Dr. Lundquist is the Medical Director and founder of Active Life Physical Medicine & Pain Center, Innovative Surgery Center, and Regena Spa. She is dual board certified in Physical Medicine and Rehabilitation along with Pain Management and a diplomat with the American Board of Pain Medicine. She completed her training at Loyola University in Chicago, Illinois in July of 2005. During her time there, she served as Chief Resident and was involved in several research projects. Prior to, she completed medical school at Midwestern University at the Arizona College of Osteopathic Medicine campus in Glendale, Arizona and internship at Doctors Hospital in Massillon, Ohio. She also has a Bachelor of Science in Biology and minor in Chemistry from the University of New Mexico in Albuquerque. She has a special interest in sports medicine, pain and spine. With 17 years experience, she has great enthusiasm towards regenerative medicine.

Yasuyuki Nonaka, M.D. - Nonaka Lumbago Clinic

Haley Burke, M.D. - Colorado Rehabilitation & Occupational Medicine

Dr. Burke is board-certified in both Interventional Pain Management and Neurology and has completed an accredited Pain Fellowship with the Department of Anesthesiology at MD Anderson Cancer Center, one of the nation’s most prestigious hospitals. Dr. Burke completed her residency in Neurology at the University of Colorado, where she received the department’s ‘Excellence in Teaching’ award during her year as Chief Resident. Her Doctor of Medicine degree was completed at the University of Texas Health Science Center, where she was elected to the ‘Gold Humanism Honor Society.’

Haley Burke, M.D. - Colorado Rehabilitation & Occupational Medicine

Dr. Burke is board-certified in both Interventional Pain Management and Neurology and has completed an accredited Pain Fellowship with the Department of Anesthesiology at MD Anderson Cancer Center, one of the nation’s most prestigious hospitals. Dr. Burke completed her residency in Neurology at the University of Colorado, where she received the department’s ‘Excellence in Teaching’ award during her year as Chief Resident. Her Doctor of Medicine degree was completed at the University of Texas Health Science Center, where she was elected to the ‘Gold Humanism Honor Society.’

Matthias H. Wiederholz, M.D. - Performance Pain and Sports Medicine

Founding Partner, Triple Board Certified – Physical Medicine & Rehabilitation; Sports Medicine; Anti-Aging, Regenerative & Functional Medicine

Dr. Matthias H. Wiederholz is cofounder of Performance Spine & Sports Medicine, LLC. He is a fellowship-trained interventional pain physician whose clinical interests include: Interventional Pain Management, Sports Medicine, Musculoskeletal Medicine, Minimally-Invasive Spine Surgery, Non-Surgical Orthopedics, and Anti-Aging / Functional Medicine.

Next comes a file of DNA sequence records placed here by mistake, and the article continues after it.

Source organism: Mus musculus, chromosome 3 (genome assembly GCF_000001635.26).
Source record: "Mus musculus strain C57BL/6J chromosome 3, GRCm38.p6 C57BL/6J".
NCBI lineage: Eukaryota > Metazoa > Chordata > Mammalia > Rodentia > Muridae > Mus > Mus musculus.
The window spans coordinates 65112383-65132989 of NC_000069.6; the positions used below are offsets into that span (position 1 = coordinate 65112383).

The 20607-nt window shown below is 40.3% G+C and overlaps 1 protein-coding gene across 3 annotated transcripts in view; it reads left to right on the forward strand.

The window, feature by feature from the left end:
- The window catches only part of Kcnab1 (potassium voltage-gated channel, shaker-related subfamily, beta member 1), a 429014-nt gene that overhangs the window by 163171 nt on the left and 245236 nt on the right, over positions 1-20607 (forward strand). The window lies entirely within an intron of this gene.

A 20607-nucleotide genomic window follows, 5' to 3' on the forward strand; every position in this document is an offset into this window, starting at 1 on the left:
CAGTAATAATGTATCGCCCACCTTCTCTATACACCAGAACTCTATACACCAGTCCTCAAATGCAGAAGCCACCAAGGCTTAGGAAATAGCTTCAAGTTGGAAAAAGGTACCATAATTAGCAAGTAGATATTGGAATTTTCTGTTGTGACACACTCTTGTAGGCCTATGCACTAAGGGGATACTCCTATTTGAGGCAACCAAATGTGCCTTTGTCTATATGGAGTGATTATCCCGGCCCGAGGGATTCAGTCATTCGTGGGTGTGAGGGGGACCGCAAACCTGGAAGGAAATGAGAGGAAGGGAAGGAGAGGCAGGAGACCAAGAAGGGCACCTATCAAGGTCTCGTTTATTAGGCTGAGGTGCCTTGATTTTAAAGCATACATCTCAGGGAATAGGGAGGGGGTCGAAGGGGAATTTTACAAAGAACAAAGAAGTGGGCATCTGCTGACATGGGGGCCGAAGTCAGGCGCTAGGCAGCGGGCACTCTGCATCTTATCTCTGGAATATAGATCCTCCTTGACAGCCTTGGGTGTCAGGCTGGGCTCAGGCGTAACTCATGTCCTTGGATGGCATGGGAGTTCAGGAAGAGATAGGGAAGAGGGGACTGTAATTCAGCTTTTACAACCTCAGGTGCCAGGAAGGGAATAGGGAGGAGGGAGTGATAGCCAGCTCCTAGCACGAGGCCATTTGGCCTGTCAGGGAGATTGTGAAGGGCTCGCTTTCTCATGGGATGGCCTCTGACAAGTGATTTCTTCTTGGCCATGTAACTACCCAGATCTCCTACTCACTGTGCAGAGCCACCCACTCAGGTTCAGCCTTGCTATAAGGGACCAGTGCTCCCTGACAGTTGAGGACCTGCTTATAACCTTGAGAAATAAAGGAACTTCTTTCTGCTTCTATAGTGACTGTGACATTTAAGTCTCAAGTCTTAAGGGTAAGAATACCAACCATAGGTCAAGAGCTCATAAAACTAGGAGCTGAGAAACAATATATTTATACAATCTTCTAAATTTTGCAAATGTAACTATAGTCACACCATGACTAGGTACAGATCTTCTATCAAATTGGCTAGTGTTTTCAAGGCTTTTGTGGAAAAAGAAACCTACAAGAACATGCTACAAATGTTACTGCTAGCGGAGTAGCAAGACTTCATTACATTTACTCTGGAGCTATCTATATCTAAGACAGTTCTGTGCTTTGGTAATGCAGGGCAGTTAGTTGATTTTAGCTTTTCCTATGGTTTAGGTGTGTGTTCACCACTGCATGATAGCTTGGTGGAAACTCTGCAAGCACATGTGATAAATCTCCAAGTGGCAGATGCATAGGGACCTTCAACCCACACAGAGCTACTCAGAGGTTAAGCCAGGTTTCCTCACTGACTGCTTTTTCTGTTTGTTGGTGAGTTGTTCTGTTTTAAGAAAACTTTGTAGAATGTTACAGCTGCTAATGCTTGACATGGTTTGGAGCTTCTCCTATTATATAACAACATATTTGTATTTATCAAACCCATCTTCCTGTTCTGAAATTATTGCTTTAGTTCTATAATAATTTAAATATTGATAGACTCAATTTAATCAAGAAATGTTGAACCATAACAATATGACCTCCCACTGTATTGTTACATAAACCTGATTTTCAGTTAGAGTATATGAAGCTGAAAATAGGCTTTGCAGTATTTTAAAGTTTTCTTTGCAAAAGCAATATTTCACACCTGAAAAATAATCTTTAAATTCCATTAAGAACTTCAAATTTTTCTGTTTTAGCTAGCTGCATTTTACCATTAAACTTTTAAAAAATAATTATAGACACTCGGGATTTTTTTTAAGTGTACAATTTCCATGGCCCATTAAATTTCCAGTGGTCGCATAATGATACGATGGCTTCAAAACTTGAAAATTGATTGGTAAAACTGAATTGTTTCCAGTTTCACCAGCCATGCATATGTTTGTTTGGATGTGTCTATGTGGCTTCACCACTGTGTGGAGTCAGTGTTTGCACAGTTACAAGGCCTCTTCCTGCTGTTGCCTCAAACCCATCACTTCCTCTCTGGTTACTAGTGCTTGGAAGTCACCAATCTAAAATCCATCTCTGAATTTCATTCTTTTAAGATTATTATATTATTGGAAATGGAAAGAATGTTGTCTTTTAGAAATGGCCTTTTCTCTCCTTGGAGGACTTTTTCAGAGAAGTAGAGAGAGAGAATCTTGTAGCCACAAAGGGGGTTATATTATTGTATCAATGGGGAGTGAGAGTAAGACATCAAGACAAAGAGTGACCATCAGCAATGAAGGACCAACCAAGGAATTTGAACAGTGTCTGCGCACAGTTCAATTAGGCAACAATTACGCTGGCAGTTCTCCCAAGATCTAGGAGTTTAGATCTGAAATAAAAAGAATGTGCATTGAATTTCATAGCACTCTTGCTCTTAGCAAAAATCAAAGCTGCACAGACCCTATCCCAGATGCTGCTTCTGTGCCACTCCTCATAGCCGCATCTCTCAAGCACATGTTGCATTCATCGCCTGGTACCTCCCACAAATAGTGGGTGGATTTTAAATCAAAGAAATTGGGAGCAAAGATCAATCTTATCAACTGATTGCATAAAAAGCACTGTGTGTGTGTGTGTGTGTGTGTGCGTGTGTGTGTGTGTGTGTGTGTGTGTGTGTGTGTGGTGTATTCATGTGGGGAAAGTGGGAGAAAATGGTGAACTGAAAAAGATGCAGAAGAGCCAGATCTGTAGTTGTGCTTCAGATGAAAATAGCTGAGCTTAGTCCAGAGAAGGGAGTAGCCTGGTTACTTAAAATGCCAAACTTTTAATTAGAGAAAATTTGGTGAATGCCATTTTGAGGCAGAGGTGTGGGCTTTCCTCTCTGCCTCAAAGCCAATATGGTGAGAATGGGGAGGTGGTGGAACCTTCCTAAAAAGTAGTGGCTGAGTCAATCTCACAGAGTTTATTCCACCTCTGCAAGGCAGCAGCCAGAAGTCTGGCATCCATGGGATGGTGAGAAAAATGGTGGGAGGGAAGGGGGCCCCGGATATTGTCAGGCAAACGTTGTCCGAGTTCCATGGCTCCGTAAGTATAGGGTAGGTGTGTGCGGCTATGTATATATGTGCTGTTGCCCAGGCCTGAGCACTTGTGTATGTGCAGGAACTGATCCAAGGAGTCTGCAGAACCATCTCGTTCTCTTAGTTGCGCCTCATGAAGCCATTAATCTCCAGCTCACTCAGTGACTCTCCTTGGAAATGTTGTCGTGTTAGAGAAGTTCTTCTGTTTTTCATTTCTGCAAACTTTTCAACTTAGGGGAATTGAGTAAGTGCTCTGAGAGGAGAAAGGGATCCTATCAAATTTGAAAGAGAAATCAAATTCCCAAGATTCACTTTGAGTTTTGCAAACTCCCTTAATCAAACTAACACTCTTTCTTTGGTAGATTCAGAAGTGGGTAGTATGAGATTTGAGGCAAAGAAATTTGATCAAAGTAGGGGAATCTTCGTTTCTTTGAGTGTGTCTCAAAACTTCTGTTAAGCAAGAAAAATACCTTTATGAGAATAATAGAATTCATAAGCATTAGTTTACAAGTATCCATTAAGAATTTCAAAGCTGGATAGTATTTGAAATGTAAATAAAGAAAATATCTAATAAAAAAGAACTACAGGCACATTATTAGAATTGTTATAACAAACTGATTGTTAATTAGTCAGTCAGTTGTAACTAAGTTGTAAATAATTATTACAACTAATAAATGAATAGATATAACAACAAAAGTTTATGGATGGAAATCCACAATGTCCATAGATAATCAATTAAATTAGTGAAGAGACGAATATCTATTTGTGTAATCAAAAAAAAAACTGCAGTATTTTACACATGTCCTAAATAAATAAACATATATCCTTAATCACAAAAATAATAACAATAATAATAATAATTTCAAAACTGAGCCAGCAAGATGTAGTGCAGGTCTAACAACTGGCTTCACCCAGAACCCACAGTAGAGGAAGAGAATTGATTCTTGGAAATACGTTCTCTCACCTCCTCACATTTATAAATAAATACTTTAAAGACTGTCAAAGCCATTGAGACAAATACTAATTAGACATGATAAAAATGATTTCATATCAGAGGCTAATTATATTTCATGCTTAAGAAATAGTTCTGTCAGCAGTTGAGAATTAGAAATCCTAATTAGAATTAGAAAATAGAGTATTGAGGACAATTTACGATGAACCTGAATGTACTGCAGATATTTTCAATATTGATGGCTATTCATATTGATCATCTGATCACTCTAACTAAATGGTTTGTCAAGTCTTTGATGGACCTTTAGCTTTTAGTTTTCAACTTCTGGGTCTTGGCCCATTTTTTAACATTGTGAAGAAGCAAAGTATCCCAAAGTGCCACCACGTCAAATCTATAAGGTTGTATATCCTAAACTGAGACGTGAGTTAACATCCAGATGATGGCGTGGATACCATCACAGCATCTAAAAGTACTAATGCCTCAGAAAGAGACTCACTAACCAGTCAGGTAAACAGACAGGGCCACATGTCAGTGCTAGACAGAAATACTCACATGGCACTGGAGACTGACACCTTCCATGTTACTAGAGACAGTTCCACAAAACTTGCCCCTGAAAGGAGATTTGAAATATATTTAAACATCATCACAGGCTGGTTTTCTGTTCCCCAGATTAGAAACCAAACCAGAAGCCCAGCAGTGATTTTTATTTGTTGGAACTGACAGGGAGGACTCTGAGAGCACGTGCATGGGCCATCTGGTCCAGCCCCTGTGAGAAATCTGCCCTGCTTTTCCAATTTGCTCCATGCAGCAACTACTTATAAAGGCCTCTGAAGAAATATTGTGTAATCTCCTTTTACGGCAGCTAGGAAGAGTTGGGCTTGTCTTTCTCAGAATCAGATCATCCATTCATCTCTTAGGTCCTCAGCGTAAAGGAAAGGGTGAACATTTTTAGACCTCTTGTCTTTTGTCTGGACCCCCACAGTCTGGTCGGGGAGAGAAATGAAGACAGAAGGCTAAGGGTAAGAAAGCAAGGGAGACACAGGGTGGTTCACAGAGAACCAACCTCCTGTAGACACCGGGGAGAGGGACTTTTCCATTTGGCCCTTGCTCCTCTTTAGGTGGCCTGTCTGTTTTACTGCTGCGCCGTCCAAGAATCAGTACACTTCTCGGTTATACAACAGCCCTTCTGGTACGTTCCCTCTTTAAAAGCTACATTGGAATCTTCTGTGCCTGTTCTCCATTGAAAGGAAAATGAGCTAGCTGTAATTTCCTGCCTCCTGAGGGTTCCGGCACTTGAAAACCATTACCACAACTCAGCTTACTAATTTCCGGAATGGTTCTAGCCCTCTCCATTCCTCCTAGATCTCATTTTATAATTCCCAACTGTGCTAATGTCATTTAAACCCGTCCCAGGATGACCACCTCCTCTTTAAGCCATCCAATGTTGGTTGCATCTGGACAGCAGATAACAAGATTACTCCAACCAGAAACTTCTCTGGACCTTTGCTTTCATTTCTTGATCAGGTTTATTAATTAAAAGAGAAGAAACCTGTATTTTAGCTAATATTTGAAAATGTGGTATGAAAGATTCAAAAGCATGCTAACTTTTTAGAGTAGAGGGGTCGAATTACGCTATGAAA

He received his specialty training in Physical Medicine and Rehabilitation at Baylor College of Medicine in Houston, Texas where he served as chief resident. He completed fellowship training in Interventional Pain Management in Marietta, Georgia. He is board-certified in Physical Medicine & Rehabilitation and Sports Medicine. He also received advanced fellowship training through the American Academy of Anti-Aging Medicine and is board-certified in Anti-Aging, Regenerative & Functional Medicine.

Dr. Wiederholz performs a myriad of interventional pain procedures including, but not limited to the following: epidural steroid injections, facet joint injections, radiofrequency ablation, sacroiliac joint injections, discography, percutaneous disc decompression, epidural lysis of adhesions spinal cord stimulator implants, and minimally-invasive discectomies. Endoscopic spine surgery is a very unique and valuable tool in his armamentarium and makes Dr. Wiederholz one of the most specialized physicians in the field of Pain Medicine.

Dr. Wiederholz uses musculoskeletal ultrasound in the diagnosis of musculoskeletal injuries. He incorporates ultrasound for precise injection therapy including cortisone injections, prolotherapy, and PRP (platelet rich plasma). This technology is also utilized to perform the Tenex procedure, a percutaneous procedure for treating chronic tendon pain (tennis elbow, rotator cuff, plantar fasciitis, etc).

Dr. Wiederholz is the fellowship director for the sports and spine fellowship at Performance Spine & Sports Medicine. Dr. Wiederholz holds an affiliation with Capital Health System and JFK Johnson Rehabilitation Institute.

Being advanced fellowship trained in Anti-Aging, Regenerative & Functional Medicine means that Dr. Wiederholz has the most advanced training in Anti-Aging Medicine available. He is a leading expert in Bio-Identical Hormone Restoration and helps patients achieve wellness through nutrition, lifestyle, and hormone therapies.

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Michael Wolff, M.D. - Southwest Spine & Sports